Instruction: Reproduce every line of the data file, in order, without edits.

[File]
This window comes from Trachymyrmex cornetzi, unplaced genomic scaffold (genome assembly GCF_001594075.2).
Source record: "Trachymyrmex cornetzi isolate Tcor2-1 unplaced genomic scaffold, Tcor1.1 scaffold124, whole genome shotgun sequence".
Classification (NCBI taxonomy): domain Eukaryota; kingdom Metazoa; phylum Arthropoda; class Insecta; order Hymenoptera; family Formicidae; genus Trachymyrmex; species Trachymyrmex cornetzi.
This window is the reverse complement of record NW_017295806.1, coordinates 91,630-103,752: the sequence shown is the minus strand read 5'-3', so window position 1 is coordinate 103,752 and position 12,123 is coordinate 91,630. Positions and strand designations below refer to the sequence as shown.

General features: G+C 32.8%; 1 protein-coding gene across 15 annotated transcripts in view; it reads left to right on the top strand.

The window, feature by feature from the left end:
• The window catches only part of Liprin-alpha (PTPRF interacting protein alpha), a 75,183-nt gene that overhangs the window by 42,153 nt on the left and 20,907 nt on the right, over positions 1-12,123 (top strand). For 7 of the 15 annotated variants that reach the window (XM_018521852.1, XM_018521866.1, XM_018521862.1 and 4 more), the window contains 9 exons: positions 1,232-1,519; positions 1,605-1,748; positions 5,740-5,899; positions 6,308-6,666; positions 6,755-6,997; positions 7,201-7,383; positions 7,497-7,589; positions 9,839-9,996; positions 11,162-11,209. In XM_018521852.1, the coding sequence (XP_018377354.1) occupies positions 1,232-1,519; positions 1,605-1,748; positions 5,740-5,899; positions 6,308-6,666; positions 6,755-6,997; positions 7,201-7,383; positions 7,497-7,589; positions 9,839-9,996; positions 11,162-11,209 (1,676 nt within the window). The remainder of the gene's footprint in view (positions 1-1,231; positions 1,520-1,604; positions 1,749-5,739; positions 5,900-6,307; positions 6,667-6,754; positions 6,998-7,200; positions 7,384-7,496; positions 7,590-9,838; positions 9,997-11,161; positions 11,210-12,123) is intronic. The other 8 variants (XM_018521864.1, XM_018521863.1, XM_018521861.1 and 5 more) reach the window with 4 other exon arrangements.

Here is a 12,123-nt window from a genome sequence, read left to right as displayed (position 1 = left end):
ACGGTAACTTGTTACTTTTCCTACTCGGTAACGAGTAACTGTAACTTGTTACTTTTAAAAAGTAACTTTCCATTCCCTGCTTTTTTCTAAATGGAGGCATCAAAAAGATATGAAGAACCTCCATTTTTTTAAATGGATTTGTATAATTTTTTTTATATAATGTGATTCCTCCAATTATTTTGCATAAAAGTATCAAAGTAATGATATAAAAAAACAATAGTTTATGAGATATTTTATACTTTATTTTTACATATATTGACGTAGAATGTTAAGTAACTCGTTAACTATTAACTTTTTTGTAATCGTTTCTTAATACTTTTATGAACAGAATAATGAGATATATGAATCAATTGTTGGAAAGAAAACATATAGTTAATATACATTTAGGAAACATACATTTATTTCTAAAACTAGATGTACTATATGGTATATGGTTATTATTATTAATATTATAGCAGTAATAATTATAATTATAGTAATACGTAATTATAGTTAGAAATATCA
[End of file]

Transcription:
This window comes from Trachymyrmex cornetzi, unplaced genomic scaffold (genome assembly GCF_001594075.2).
Source record: "Trachymyrmex cornetzi isolate Tcor2-1 unplaced genomic scaffold, Tcor1.1 scaffold124, whole genome shotgun sequence".
Classification (NCBI taxonomy): domain Eukaryota; kingdom Metazoa; phylum Arthropoda; class Insecta; order Hymenoptera; family Formicidae; genus Trachymyrmex; species Trachymyrmex cornetzi.
This window is the reverse complement of record NW_017295806.1, coordinates 91,630-103,752: the sequence shown is the minus strand read 5'-3', so window position 1 is coordinate 103,752 and position 12,123 is coordinate 91,630. Positions and strand designations below refer to the sequence as shown.

General features: G+C 32.8%; 1 protein-coding gene across 15 annotated transcripts in view; it reads left to right on the top strand.

The window, feature by feature from the left end:
• The window catches only part of Liprin-alpha (PTPRF interacting protein alpha), a 75,183-nt gene that overhangs the window by 42,153 nt on the left and 20,907 nt on the right, over positions 1-12,123 (top strand). For 7 of the 15 annotated variants that reach the window (XM_018521852.1, XM_018521866.1, XM_018521862.1 and 4 more), the window contains 9 exons: positions 1,232-1,519; positions 1,605-1,748; positions 5,740-5,899; positions 6,308-6,666; positions 6,755-6,997; positions 7,201-7,383; positions 7,497-7,589; positions 9,839-9,996; positions 11,162-11,209. In XM_018521852.1, the coding sequence (XP_018377354.1) occupies positions 1,232-1,519; positions 1,605-1,748; positions 5,740-5,899; positions 6,308-6,666; positions 6,755-6,997; positions 7,201-7,383; positions 7,497-7,589; positions 9,839-9,996; positions 11,162-11,209 (1,676 nt within the window). The remainder of the gene's footprint in view (positions 1-1,231; positions 1,520-1,604; positions 1,749-5,739; positions 5,900-6,307; positions 6,667-6,754; positions 6,998-7,200; positions 7,384-7,496; positions 7,590-9,838; positions 9,997-11,161; positions 11,210-12,123) is intronic. The other 8 variants (XM_018521864.1, XM_018521863.1, XM_018521861.1 and 5 more) reach the window with 4 other exon arrangements.

Here is a 12,123-nt window from a genome sequence, read left to right as displayed (position 1 = left end):
ACGGTAACTTGTTACTTTTCCTACTCGGTAACGAGTAACTGTAACTTGTTACTTTTAAAAAGTAACTTTCCATTCCCTGCTTTTTTCTAAATGGAGGCATCAAAAAGATATGAAGAACCTCCATTTTTTTAAATGGATTTGTATAATTTTTTTTATATAATGTGATTCCTCCAATTATTTTGCATAAAAGTATCAAAGTAATGATATAAAAAAACAATAGTTTATGAGATATTTTATACTTTATTTTTACATATATTGACGTAGAATGTTAAGTAACTCGTTAACTATTAACTTTTTTGTAATCGTTTCTTAATACTTTTATGAACAGAATAATGAGATATATGAATCAATTGTTGGAAAGAAAACATATAGTTAATATACATTTAGGAAACATACATTTATTTCTAAAACTAGATGTACTATATGGTATATGGTTATTATTATTAATATTATAGCAGTAATAATTATAATTATAGTAATACGTAATTATAGTTAGAAATATCA